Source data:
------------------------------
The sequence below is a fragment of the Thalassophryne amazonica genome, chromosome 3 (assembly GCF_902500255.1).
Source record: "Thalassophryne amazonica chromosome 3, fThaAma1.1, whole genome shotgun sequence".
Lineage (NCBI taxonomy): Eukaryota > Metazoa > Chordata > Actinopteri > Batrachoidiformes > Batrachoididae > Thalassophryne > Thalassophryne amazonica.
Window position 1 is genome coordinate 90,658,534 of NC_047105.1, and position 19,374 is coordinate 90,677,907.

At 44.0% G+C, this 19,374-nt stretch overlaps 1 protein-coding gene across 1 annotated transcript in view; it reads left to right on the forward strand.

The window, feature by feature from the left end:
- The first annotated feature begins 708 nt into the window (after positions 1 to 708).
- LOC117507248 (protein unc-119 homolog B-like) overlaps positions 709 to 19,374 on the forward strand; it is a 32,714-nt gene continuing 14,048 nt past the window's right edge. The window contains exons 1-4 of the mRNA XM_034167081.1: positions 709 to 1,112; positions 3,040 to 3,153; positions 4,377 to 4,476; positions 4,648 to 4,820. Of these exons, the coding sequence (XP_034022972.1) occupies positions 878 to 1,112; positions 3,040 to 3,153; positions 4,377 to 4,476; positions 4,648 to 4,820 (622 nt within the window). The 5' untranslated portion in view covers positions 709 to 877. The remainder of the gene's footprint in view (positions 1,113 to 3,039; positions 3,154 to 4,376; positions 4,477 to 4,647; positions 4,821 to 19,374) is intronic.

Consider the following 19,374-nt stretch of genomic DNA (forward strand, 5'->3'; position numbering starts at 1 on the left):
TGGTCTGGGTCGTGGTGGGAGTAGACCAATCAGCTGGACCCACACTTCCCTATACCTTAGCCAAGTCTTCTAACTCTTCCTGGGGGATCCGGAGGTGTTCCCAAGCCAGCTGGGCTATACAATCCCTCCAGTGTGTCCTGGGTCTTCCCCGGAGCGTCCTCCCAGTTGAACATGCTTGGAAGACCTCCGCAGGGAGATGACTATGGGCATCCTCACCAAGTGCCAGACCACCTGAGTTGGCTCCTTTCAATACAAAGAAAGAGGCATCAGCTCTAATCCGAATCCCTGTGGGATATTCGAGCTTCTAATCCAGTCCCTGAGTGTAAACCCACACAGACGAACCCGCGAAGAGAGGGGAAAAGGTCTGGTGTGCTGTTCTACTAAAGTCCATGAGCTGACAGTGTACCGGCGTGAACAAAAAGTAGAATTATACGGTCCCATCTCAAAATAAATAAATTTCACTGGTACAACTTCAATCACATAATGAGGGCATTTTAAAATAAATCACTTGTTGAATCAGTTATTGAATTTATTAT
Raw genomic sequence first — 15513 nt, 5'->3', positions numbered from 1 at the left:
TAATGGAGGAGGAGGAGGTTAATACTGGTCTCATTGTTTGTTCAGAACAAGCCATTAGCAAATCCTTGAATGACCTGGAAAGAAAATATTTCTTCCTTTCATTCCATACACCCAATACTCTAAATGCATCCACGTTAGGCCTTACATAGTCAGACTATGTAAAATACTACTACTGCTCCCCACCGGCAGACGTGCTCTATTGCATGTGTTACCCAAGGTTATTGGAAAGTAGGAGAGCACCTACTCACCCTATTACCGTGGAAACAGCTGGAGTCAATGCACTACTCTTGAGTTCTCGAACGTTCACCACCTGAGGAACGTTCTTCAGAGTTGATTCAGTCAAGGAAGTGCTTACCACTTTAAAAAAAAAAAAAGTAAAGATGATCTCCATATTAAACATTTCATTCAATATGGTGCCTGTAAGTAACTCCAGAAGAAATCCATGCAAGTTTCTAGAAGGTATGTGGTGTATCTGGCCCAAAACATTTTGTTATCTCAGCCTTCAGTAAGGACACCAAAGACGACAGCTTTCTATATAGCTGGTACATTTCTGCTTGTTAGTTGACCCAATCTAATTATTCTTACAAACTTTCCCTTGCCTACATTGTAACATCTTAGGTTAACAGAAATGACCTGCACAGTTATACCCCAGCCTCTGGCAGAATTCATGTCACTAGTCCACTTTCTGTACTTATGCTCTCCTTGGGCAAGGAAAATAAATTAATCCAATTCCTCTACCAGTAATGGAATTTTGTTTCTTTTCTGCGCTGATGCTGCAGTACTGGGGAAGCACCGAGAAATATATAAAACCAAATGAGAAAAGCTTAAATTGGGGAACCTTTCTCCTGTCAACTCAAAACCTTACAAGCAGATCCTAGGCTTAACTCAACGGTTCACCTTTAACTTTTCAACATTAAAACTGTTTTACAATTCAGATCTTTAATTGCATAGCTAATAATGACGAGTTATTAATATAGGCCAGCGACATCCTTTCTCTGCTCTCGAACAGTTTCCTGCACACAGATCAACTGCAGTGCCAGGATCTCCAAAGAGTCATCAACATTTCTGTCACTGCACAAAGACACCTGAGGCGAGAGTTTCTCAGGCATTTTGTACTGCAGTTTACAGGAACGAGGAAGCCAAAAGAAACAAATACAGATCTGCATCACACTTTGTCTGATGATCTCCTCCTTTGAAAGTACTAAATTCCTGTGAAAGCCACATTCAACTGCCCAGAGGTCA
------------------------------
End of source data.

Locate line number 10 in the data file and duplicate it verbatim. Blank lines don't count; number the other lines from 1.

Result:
TGGTCTGGGTCGTGGTGGGAGTAGACCAATCAGCTGGACCCACACTTCCCTATACCTTAGCCAAGTCTTCTAACTCTTCCTGGGGGATCCGGAGGTGTTCCCAAGCCAGCTGGGCTATACAATCCCTCCAGTGTGTCCTGGGTCTTCCCCGGAGCGTCCTCCCAGTTGAACATGCTTGGAAGACCTCCGCAGGGAGATGACTATGGGCATCCTCACCAAGTGCCAGACCACCTGAGTTGGCTCCTTTCAATACAAAGAAAGAGGCATCAGCTCTAATCCGAATCCCTGTGGGATATTCGAGCTTCTAATCCAGTCCCTGAGTGTAAACCCACACAGACGAACCCGCGAAGAGAGGGGAAAAGGTCTGGTGTGCTGTTCTACTAAAGTCCATGAGCTGACAGTGTACCGGCGTGAACAAAAAGTAGAATTATACGGTCCCATCTCAAAATAAATAAATTTCACTGGTACAACTTCAATCACATAATGAGGGCATTTTAAAATAAATCACTTGTTGAATCAGTTATTGAATTTATTAT